Dress, you ask? Why does it matter — it’s a headshot! Au contraire, my friend. “Headshots” is a misnomer. Close crops often include shoulders, and wider shots can be waist-up or full-length. An environmental or team shot might show you standing within a group or sitting at a desk or on a sofa. Think about the goal (what does the ideal end photo look like?), and work backward to choose your wardrobe.
#1: Clothes don’t make the man or woman, they express the individual
What do you wear to work or an audition when you know you’ve got to nail it? Chances are you should wear the same type of outfit for your headshot. Do you have a favorite look? Sharply tailored, sporty, bohemian, casual and easygoing? I’ve said this a few times, but it’s important: what do you want to express about yourself–you specifically, not some fake you? Let that guide your choices.
#2: Comfort is key
There’s a cardinal rule in running: don’t wear anything new on race day. Same goes for headshots. If your shirt tag is scratchy, if the pants are too tight, or if those new heels are rubbing a blister, you can bet it’ll show up in your face. A headshot session can run anywhere from thirty minutes to a half-day, depending on which package you choose and how many different types of shots you want, so make sure you’re dressed to go the distance. You’re the only one who can judge exactly what that is, but we’ve all been in shoes that don’t fit. Not pleasant.
#3: Clean and neat can’t be beat
It goes without saying (even though I’m saying it) that your clothes should be clean, but make sure you try them on and give them the once over before the shoot. Wrinkled shirts, missing buttons, crinkled collars, dangling bra straps and even minor makeup stains show up on camera. Be your own best assistant.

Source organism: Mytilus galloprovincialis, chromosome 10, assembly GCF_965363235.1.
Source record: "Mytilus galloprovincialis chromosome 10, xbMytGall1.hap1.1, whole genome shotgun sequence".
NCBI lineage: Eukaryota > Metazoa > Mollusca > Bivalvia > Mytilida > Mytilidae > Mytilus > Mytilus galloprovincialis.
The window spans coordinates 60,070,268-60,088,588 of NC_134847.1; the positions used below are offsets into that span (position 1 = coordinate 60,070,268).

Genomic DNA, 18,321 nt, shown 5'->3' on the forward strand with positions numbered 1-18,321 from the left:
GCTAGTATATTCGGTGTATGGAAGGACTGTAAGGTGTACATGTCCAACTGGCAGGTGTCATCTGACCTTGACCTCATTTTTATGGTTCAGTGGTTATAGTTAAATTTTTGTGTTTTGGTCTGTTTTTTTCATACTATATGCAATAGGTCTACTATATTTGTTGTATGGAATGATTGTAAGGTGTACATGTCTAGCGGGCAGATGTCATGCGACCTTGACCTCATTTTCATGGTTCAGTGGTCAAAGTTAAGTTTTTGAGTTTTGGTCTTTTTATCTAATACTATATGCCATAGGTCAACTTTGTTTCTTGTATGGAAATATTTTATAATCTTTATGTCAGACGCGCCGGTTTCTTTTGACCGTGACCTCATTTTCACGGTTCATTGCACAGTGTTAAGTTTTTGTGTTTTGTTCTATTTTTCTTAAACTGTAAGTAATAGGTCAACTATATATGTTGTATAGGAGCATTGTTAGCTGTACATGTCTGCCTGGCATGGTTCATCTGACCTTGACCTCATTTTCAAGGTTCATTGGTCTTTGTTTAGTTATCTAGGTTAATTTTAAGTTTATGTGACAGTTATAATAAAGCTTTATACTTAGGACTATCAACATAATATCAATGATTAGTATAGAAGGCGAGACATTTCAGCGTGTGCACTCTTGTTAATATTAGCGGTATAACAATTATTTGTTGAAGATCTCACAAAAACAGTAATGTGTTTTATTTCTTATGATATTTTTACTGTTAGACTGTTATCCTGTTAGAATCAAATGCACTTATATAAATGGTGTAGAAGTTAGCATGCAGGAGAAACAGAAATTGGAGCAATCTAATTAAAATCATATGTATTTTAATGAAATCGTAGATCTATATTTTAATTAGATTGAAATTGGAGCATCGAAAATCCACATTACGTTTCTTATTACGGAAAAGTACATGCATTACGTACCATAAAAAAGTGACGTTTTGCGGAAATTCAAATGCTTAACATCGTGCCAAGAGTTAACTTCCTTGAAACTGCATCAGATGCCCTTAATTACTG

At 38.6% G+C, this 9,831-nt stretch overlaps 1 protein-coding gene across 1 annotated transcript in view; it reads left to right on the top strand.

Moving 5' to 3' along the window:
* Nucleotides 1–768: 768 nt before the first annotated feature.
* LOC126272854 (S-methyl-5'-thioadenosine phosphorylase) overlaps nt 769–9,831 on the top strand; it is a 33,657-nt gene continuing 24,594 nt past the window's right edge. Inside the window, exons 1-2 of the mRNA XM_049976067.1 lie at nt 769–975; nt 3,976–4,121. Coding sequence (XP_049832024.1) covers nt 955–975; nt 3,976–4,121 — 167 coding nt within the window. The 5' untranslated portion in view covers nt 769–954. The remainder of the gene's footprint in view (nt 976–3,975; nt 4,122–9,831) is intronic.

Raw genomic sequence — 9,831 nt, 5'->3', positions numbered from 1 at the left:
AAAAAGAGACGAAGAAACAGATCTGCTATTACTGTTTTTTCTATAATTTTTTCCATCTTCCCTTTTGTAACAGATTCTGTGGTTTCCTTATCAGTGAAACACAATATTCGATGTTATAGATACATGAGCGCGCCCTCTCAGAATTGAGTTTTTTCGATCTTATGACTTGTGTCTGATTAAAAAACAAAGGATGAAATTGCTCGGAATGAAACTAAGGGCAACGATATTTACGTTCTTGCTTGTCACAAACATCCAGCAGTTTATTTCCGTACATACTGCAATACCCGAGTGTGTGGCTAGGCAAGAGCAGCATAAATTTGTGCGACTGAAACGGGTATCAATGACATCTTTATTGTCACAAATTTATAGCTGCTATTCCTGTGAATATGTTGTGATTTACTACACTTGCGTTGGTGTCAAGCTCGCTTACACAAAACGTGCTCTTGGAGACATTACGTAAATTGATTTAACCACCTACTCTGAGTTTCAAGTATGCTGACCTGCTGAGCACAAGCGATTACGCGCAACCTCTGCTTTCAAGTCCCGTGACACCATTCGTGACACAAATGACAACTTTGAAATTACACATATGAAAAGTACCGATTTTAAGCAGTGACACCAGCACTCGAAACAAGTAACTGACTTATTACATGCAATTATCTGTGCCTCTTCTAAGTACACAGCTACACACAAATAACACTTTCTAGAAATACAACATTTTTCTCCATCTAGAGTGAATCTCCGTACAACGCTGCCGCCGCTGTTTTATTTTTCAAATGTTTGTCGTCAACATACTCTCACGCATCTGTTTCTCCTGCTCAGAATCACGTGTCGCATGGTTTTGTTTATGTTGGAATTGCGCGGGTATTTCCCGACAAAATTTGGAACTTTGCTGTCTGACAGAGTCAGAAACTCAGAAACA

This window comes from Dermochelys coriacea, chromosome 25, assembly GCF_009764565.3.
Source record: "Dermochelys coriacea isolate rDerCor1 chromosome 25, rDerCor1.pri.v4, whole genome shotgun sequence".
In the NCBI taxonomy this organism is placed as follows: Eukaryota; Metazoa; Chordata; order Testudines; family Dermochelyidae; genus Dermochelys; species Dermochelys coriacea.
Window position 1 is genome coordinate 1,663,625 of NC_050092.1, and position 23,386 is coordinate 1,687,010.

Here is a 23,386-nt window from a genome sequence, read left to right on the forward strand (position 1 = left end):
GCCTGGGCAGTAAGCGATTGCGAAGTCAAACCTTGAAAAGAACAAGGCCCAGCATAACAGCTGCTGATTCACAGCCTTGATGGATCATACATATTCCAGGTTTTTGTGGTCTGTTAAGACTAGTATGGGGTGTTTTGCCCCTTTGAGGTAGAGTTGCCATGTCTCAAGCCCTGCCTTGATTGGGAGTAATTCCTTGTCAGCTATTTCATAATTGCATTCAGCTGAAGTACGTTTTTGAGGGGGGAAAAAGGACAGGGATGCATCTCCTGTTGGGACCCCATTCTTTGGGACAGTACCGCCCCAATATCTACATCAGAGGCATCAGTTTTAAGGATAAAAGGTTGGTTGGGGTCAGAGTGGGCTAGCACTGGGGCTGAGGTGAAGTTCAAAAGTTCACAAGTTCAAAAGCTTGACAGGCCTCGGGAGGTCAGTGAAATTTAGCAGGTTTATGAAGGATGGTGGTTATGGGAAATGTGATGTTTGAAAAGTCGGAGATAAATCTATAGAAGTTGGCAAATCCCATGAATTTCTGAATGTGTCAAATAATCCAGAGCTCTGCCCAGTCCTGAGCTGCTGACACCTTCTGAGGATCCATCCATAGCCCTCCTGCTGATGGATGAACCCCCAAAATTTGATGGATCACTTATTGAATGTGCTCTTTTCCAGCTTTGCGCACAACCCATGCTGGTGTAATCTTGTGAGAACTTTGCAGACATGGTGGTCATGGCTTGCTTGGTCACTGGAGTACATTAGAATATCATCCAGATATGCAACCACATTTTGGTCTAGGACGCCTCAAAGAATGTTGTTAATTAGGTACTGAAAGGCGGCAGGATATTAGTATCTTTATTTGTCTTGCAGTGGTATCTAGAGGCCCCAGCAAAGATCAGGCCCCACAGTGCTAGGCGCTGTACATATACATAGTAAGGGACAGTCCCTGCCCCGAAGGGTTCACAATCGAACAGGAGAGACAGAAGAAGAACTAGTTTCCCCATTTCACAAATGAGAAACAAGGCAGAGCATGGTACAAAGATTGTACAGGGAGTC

#4: Color you beautiful
You probably have a good idea which colors complement your skin tone and eye color. (The compliments are never about the clothes, they’re all about you — what beautiful eyes, glowing skin, lustrous hair, etc.). In general, if you have medium or dark skin & eyes, any color except one that matches your skin will work. Contrast is key. Fair skin and blue eyes? Try blues, pinks and grays. Green eyes? Browns, greens and oranges. These are general rules of the color chart, but go with what you know — and you know what you look and feel good in. Keep in mind that solid colors or simple patterns are usually best, because they won’t distract attention from the star — you!